The mood of the rally was exuberant, not angry, and participants were eager to explain their religious views at length to a visiting American. A good number of the demonstrators were members of Gama'a Islamiya, a group that killed hundreds of policemen and civilians and dozens of tourists in the 1990s; it counts among its leaders the blind sheikh Omar Abdel Rahman, who is serving a life sentence for involvement in the first World Trade Center bombing. The group officially renounced violence in 2003 and won 13 seats in parliament last year.
But neither President Mohammed Morsi, nor the powerful Muslim Brotherhood movement from which he emerged, is ready to oblige the conservative salafis on the question of sharia. The Brotherhood controls the panel that is drafting a new constitution, which has retained wording calling for all laws to be in accordance with "the principles of sharia." This wording is vague enough to mollify non-Islamist members of the panel. The salafis, on the other hand, want more specific language that would make laws subject to "the rulings of sharia." Religious scholars would determine which laws did or did not meet that requirement.
Morsi's Muslim Brotherhood, however, worked underground for decades and has learned the ways of compromise and political maneuvering; it knows that endorsing the salafis' demands would cause it trouble at home and abroad, from Western countries whose help they need with international loans and investments.
So the Brotherhood did not officially participate in the rally nor did the salafi Nour party, which became politically attuned after it won a large minority bloc of seats in 2011 parliamentary elections. The absence from the square of these two groups, both of which have the ability to turn out large crowds, guaranteed an attendance that was relatively small, at maximum 10,000 people and probably less.
The small turnout doesn't mean the salafis will quietly drop their efforts. Far less politically sophisticated and more open than Brotherhood members about their aims, these small-town teachers, farmers, laborers, medical personnel, and clerics are deeply convinced that only Islamic law can combat corruption and disorder. They expressed disdain toward the Brotherhood, and toward salafis who have diluted their religious purity and are willing to compromise, claiming they have become "secular."
"Only sharia can spread justice and give us the rights that have been stolen from us for years," a bulky retiree named Yusri Mohammed Fahmi said with fervor. "Life was very disciplined in the seventh century," said Ehab El Sayyed, a small-restaurant owner, when queried if he really wanted to return to rules devised by the second caliph who ruled after the death of the prophet Muhammad. "There were no prisons. If someone killed another person, he was killed as punishment."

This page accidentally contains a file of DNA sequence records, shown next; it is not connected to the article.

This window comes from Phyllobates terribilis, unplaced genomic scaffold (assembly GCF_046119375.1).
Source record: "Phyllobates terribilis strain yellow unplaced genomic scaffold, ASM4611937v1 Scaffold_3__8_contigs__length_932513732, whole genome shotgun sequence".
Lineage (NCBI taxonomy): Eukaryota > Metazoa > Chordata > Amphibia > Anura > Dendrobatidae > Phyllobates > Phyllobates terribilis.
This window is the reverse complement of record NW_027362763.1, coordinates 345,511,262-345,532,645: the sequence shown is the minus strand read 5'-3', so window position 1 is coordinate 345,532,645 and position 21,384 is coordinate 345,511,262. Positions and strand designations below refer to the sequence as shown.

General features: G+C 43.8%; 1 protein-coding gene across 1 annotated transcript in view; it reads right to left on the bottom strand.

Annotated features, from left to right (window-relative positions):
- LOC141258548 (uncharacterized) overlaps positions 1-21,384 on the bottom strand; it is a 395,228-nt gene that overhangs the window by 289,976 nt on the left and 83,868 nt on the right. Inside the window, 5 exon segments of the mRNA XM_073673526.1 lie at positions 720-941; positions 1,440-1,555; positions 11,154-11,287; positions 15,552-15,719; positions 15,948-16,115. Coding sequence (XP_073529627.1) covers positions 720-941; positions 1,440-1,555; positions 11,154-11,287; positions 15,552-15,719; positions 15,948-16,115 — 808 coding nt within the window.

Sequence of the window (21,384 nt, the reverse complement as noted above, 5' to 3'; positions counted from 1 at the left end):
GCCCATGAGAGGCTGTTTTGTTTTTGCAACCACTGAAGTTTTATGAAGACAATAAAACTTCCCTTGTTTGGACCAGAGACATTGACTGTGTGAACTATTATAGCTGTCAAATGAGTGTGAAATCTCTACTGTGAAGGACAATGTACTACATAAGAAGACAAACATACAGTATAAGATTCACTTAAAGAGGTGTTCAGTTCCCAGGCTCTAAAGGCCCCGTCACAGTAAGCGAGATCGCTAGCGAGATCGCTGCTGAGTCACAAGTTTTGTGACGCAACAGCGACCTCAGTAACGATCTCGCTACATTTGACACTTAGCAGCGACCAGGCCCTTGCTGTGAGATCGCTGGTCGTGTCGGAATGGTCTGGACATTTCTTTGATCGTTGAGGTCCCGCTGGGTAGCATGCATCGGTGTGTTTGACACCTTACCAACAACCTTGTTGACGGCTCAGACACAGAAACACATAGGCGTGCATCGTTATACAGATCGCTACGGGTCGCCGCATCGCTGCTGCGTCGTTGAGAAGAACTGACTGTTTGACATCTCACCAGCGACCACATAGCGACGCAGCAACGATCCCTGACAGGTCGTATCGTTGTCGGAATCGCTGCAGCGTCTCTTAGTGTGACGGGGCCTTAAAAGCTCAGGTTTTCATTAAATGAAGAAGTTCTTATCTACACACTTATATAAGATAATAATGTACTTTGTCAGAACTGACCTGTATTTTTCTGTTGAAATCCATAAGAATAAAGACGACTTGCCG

One important question is whether, if their demands are not met, some of these groups will return to violence. Members of Gama'a Islamiya, many of whom served long jail terms, said their struggle would remain peaceful. However, one speaker at the rally, Hazem Abu Ismail - who was briefly a presidential candidate, and is known for inflammatory pledges to end the peace treaty with Israel and to segregate women - was less conciliatory. He said that if the constitution did not endorse sharia, salafis would take to the streets and never go home.
In the short term, the splits within salafi circles between the purists and newborn pragmatists will dilute their impact. Reveling in their new freedom to protest and proselytize, these fundamentalists won't unduly threaten the government, for now.
But the failure of salafi demands doesn't mean ultraconservatives won't have some impact on the constitution. Liberal and leftist members of the constitutional assembly still complain that Islamists dominate the body. They fear the Brotherhood may try to appease its salafi critics by inserting provisions that will diminish the rights of individuals, especially women.
For the salafis in Tahrir Square such niceties ignore the self-evident truths they mouth with absolute certainty. "Parliament must obey God's law," one demonstrator insisted. Another said, "God gave us the Nile and the good life. We should obey God so there will be no more Hurricane Sandy." Then he marched forward with his black flag.
E-mail Trudy Rubin at firstname.lastname@example.org.